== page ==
Ross Poole
Professor of Political Science, New School for Social Research
Rape and the Republic: 
Lucretia, Livy, Augustine, Machiavelli

March 19th, 5pm
Dekalb Hall
Seminar Room 208
Pratt Institute
Brooklyn, N. Y.

Please join us for the next installment of the Social Science & Cultural Studies Speaker Series for a talk by our own Lisabeth During and the New School's Ross Poole on "Rape and the Republic: Lucretia, Livy, Augustine, Machiavelli" at 5pm on March 19th.

The story of Lucretia is well known. She was the virtuous wife of a Roman nobleman who committed suicide after being raped by Sextus Tarquinius, the son of the king. Her body was displayed in the forum and the enraged citizens, led by Junius Brutus, expelled the Tarquins and established the Roman Republic. Slightly less well known is the story of Virginia. Fifty or so years after the rape of Lucretia, Claudius Appius, a patrician with tyrannical ambitions, attempted to enslave the daughter of a respected plebeian in order to have his way with her. When all seemed lost, her father seized a butcher’s knife and killed her -- to ‘make her free,’ as Machiavelli had it. After Virginia’s body was displayed in the forum, the citizens and the army forced Claudius Appius into exile, and the republican order was restored.

What do these stories tell us? What is it about rape that demands a political response? Why is republican rule established – and then re-established – through the death and display of a woman? Do these stories tell us something, not merely about republican forms of political order, but about the nature of sovereignty as such? In addressing these questions, we will consider, not merely the canonical account of Livy, but also the interpretations of later writers, especially St. Augustine, Machiavelli, and Lessing.

We will also consider, though more briefly, whether these ancient stories have anything to say to contemporary liberals anxious to keep the state out of their bedrooms, or to fathers ready to murder daughters in the name of honor.

Lisabeth During is an Associate Professor of Philosophy at Pratt Instittue. She studied theology at Cambridge University, taught for many years in the Philosophy Department at the University of New South Wales, and now works at Pratt Institute of Art and Design in Brooklyn. She has published on Hegel, Artaud, George Eliot, Surrealism and André Bazin. Most recently, she co-edited with Lisa Trahair a special issue of Angelaki: Journal of the Theoretical Humanities on Belief in Cinema which revisits themes from André Bazin (17.4, December 2012). Her “The Book of Chastity: Studies in an Ascetic Ideal” will be on the shelves soon.

 Ross Poole is the author of Morality and Modernity (Routledge, 1991), Nation and Identity (Routledge, 1991) and many articles and book chapters. Recent work includes 'Two Ghosts and an Angel,' Constellations 16(1) (2009) and 'Misremembering the Holocaust: Universal Symbol, Nationalist Icon, or Moral Kitsch?' in Memory and the Future, ed. Amy Sodaro et al. (Macmillan Palgrave, 2011). He teaches philosophy and politics at the New School for Social Research.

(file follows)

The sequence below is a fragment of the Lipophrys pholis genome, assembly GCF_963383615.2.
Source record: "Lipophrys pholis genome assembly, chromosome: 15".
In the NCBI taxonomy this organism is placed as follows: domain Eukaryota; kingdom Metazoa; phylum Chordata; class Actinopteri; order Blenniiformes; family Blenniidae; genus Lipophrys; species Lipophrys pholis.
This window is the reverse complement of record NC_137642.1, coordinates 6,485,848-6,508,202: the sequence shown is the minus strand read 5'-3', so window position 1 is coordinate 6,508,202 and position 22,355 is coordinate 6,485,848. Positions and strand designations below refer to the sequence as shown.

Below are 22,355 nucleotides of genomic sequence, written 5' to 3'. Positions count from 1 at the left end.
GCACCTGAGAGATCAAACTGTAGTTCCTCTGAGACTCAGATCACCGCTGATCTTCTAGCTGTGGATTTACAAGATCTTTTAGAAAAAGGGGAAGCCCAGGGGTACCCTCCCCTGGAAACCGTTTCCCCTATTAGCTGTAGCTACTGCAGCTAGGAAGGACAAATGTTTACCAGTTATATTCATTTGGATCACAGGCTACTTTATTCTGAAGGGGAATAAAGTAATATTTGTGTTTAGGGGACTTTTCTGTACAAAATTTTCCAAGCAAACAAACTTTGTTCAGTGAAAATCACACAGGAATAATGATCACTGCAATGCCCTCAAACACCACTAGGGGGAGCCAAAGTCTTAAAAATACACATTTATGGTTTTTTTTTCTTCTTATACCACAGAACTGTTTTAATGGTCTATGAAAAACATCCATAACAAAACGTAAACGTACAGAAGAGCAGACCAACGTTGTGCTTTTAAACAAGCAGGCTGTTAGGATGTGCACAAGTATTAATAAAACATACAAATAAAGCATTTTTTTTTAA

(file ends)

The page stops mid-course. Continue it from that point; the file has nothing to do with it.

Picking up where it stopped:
Pratt Institute

Main Brooklyn Campus
200 Willoughby Avenue, Brooklyn, NY


Tuesday, March 5, 2013

Social Science and Cultural Studies Speakers Series
Professor Amy Gansell
Visiting Assistant Professor of Art and Design, Pratt Institute
Concepts of Feminine Beauty and Adornment in Ancient Mesopotamia Illuminated through Near Eastern Cultural Practices of the Twentieth-century to the Present

March 6th, 5pm
Dekalb Hall  
Seminar Room 208
Pratt Institute
Brooklyn, N. Y.

Amy Gansell is a Visiting Assistant Professor in Pratt's History of Art and Design department.  She is a specialist of ancient Mesopotamian visual and material culture, c. 3000 to 500 BCE. Her areas of scholarly interest include ancient aesthetics, figural representation, ivory sculpture, dress, and landscape. She has written a number of essays and articles, as well as contributed to museum catalogues and educational publications. She is currently writing a book about female beauty in ancient Mesopotamian royal court during the early first millennium BCE.

If beauty is in the eye of the beholder, how can we recuperate notions of beauty from the depths of the past? While we cannot ask the ancient Mesopotamians what they see as beautiful, interdisciplinary research can uncover multiple facets of their aesthetics. In an effort to interpret ancient Mesopotamian ideals of feminine beauty, I have examined surviving artworks, texts, archaeological remains, and Near Eastern cultural practices of the twentieth century to the present. A primary theme of my investigation, across media and disciplines, is adornment. In relation to ancient evidence, this paper particularly discusses my field research, conducted in 2003 and 2006, on traditional Syrian bridal costume and earlier ethnographic reports documenting regional values of feminine beauty.
 Pratt Institute
Main Brooklyn Campus
200 Willoughby Avenue, Brooklyn, NY